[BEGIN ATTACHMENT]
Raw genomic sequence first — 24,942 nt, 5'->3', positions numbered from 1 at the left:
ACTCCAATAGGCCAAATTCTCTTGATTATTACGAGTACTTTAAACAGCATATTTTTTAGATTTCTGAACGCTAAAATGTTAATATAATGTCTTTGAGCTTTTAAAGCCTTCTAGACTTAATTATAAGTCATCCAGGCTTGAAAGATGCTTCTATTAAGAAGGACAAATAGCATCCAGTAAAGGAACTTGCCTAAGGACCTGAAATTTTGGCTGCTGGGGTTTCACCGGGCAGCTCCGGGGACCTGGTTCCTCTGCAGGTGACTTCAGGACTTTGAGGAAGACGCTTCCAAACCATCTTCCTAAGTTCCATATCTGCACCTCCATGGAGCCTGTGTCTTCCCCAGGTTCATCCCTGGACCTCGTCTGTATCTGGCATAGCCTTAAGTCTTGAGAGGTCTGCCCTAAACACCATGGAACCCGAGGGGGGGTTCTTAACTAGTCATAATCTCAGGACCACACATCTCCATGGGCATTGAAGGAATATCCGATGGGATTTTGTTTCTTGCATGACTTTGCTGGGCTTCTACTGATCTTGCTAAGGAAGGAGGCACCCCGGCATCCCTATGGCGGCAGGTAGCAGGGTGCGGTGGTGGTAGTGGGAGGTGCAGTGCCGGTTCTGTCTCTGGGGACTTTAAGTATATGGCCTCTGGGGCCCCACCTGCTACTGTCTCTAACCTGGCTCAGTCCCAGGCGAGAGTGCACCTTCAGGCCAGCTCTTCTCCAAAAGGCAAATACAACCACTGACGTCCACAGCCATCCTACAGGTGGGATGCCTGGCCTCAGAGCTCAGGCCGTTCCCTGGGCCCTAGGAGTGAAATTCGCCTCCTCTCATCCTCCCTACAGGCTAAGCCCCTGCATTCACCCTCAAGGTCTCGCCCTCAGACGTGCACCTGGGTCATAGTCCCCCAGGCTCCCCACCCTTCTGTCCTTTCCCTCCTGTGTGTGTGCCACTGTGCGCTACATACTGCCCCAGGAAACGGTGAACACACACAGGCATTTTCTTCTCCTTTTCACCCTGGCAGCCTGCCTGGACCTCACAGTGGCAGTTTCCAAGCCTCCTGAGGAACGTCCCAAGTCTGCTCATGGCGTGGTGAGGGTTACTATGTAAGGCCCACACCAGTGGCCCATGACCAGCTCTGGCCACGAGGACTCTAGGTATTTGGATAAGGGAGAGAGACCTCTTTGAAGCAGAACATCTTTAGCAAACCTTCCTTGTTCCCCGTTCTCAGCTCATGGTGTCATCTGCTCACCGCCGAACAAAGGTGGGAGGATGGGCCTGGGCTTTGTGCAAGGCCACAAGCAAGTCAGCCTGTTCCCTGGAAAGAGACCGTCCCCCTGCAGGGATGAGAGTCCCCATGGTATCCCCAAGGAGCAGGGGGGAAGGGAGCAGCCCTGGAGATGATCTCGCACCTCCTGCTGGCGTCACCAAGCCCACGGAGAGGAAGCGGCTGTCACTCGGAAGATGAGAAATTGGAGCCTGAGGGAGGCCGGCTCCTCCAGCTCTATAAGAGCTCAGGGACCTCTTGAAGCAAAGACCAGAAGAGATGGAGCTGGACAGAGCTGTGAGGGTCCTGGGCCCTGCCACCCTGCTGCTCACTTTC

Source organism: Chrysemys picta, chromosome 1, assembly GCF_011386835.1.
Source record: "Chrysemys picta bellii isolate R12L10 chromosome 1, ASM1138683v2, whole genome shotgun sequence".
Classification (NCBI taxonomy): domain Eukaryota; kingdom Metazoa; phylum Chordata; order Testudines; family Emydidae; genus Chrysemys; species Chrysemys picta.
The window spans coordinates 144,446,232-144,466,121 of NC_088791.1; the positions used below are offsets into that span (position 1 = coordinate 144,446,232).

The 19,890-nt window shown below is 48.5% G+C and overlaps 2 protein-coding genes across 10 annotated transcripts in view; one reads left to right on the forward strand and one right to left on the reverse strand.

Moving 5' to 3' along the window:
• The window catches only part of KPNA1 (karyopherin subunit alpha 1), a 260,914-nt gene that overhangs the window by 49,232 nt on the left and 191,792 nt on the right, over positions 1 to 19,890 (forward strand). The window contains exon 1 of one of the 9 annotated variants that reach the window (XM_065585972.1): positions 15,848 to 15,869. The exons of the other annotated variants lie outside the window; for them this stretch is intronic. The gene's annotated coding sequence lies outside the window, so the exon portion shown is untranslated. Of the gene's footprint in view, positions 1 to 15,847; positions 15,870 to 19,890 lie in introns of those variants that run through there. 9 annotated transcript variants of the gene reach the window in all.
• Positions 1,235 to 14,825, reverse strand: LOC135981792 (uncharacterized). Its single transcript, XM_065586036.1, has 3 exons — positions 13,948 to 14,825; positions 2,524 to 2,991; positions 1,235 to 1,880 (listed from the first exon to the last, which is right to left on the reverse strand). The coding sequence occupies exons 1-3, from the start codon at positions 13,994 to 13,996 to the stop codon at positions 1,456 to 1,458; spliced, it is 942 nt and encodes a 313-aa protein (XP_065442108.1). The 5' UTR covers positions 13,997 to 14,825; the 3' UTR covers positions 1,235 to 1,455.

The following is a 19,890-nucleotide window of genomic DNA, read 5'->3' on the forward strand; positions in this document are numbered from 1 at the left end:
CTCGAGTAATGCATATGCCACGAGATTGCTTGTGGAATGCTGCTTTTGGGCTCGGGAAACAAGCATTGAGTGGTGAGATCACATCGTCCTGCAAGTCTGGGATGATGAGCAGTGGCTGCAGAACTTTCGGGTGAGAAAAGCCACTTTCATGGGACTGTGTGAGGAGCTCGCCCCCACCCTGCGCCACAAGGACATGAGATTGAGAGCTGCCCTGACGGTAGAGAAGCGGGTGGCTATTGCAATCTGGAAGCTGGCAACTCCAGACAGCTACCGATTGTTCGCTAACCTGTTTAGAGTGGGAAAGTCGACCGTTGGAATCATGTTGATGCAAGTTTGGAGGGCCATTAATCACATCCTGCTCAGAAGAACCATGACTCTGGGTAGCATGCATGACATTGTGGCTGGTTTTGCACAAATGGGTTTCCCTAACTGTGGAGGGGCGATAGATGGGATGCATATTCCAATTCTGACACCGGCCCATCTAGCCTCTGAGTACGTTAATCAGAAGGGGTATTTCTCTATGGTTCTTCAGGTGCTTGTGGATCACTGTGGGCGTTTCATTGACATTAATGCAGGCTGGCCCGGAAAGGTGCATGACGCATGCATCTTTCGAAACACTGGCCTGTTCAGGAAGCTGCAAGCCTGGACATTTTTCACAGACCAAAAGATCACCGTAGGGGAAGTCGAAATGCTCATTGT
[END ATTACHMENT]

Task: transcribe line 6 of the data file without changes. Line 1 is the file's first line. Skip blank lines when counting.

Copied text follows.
The window spans coordinates 144,446,232-144,466,121 of NC_088791.1; the positions used below are offsets into that span (position 1 = coordinate 144,446,232).